Review: Bobby Hustle - Can't Hold Me EP
by Dan Dabber
After a two-year hiatus awaiting trial for cannabis trafficking while on tour in Costa Rica, Bobby Hustle returns with a new EP, Can’t Hold Me. Partially inspired by his time abroad, the project leads off with the titular track, a poppy tune that mixes up synthesizers and acoustic guitar. In the hook, Bobby sings, Dem courthouse cyaant hold me. Mi buss di case and fly out pon dem, alluding to the December 2017 verdict, where a panel of judges quickly determined that the international recording artist was completely innocent of all charges. He immediately left the country for the first time since 2015 and returned home to his friends and family in Seattle. At the end of Can’t Hold Me, Bobby takes a moment to speak to his fans. I must say, it feels good to be home, man! Back in the homeland!
Back in Seattle with his childhood friends and main production team, MG and Dan of Loud City Music, Bobby was able to focus his creative energies with full force. The result is some of the best music of his career, like With the Kush, a fun combination with Lutan Fyah that also features brief vocal appearances by Dan and MG. Production-wise, With the Kush is 100% retro-dancehall vibes, essentially an adaptation of Madhouse Records’ classic 90’s riddim, Pepperseed. The pop/dancehall vibe is maintained fairly consistently throughout the first five tracks with tunes like Frass Right Now, and the Costa Rica-inspired Better Way, but Bobby stands out, again, when in combination with another Caribbean-descended artist, this time Cali P, on the hip hop-inspired track entitled Real Family. In his opening verse, one of the strongest from Bobby in recent memory, he sings, Mi have friends all over. That’s why I always gotta look over my shoulder. Keep my friends close and my enemies closer. When it come to my family, mi nah put nuttin’ over.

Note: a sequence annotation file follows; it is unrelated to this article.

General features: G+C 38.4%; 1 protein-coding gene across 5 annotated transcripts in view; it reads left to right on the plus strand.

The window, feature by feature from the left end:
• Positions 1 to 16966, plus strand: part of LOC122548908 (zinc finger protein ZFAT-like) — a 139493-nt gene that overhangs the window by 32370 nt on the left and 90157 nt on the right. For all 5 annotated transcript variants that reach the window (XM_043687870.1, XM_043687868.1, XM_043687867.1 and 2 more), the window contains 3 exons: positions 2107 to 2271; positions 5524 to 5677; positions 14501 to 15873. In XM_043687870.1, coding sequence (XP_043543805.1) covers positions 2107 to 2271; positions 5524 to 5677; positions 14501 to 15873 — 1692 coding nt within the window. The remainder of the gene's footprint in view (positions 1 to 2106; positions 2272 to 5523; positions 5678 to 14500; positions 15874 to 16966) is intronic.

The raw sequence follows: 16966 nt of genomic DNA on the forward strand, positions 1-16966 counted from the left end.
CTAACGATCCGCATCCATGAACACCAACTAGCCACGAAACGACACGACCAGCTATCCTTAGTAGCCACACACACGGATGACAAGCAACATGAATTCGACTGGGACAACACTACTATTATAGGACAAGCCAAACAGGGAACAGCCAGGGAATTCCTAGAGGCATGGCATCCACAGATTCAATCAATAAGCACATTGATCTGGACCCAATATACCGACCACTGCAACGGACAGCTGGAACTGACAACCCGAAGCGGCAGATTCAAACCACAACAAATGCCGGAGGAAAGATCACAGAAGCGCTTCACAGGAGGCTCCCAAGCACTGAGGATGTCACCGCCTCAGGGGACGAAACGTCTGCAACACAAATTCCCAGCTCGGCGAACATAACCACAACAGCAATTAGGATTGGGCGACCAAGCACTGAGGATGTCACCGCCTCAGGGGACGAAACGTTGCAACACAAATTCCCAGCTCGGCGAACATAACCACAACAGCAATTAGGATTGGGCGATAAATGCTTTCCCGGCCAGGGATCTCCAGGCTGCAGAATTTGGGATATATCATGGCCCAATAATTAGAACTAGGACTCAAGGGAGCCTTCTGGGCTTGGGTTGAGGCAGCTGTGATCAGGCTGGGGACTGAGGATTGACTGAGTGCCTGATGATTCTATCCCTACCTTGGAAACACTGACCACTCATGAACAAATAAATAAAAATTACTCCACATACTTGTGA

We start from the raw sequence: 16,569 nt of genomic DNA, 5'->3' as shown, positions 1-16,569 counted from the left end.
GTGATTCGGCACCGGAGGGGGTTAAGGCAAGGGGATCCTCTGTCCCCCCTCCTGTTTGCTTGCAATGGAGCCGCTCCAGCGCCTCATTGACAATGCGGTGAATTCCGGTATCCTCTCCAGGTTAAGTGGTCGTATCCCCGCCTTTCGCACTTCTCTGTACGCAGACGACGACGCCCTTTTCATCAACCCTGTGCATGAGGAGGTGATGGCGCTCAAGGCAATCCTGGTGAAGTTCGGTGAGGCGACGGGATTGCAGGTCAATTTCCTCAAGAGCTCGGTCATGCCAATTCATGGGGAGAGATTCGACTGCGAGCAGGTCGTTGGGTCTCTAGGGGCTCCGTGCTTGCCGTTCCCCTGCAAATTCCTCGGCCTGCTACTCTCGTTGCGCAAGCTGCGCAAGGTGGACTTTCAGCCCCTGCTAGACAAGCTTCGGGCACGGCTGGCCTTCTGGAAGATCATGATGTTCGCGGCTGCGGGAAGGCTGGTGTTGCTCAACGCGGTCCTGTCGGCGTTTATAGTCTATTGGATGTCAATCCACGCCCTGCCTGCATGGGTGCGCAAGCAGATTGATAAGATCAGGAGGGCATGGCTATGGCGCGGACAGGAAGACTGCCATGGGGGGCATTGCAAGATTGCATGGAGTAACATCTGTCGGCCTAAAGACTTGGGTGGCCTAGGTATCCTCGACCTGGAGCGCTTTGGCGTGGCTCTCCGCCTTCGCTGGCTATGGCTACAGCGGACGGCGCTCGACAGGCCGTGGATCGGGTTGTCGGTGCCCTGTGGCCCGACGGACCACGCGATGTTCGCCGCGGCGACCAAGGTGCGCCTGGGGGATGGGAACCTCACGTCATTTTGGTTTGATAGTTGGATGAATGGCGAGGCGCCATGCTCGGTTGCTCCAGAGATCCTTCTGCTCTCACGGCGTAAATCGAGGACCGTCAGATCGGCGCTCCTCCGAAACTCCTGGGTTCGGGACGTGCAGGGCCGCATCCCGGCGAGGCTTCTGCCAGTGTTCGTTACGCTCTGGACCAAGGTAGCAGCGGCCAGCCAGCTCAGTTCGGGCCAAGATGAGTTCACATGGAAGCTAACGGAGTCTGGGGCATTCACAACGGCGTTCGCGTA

So much dancehall, pop, and reggae on one project is a bit of a departure for Bobby, who has generally stuck to the pure reggae sound in the past. However, fans of that more traditional vibe will be pleased with the last two songs of Can’t Hold Me, both of which have an authentic one drop feel. Rolling is the obligatory ganja tune, with clever metaphors like I’m trying to hit the green just like a traffic light and broccoli up on di dinner plate. Bobby keeps the high calibre lyrics coming until the very last tune, Take Me Away, which careful listeners will note as a comparison between the addictive and euphoric aspects of music and heavy drug use, a creative way for the singer to describe his relationship with the artform he loves so much. There had been some talk about including the popular 2018 one drop single, Reggae Party, but it appears the final Can’t Hold Me tracklist will be entirely comprised of previously unreleased, Loud City-produced songs.
Bobby Hustle is the missing link between Caribbean reggae artists like Lutan Fyah and Cali P, and their American counterparts - bands like SOJA and Rebelution. While many very successful American acts seem to struggle with certain cultural aspects of reggae music, Bobby thrives on those details without losing his own identity, winning over even the most hardcore Jamaican reggae fans with a healthy respect and understanding of their music, dialect, and cultural sensibilities. Bobby is also able to effortlessly slide right into pop and hip hop soundscapes, another trait unique to him as an American-born, non-Caribbean reggae artist. For all of these reasons, Bobby Hustle is as likely to bring authentic, Jamaican-style reggae vibes to a wide American audience as any artist, Jamaican or American, and that makes him someone who has the potential to make an impact on the broader history of reggae music. Whether or not there is a song on Can’t Hold Me that could fulfill that promise is unclear, but even if there isn’t, when Bobby Hustle does find his proper niche in the American scene, it is likely fans will look back and say that Can’t Hold Me is when the tide started to turn.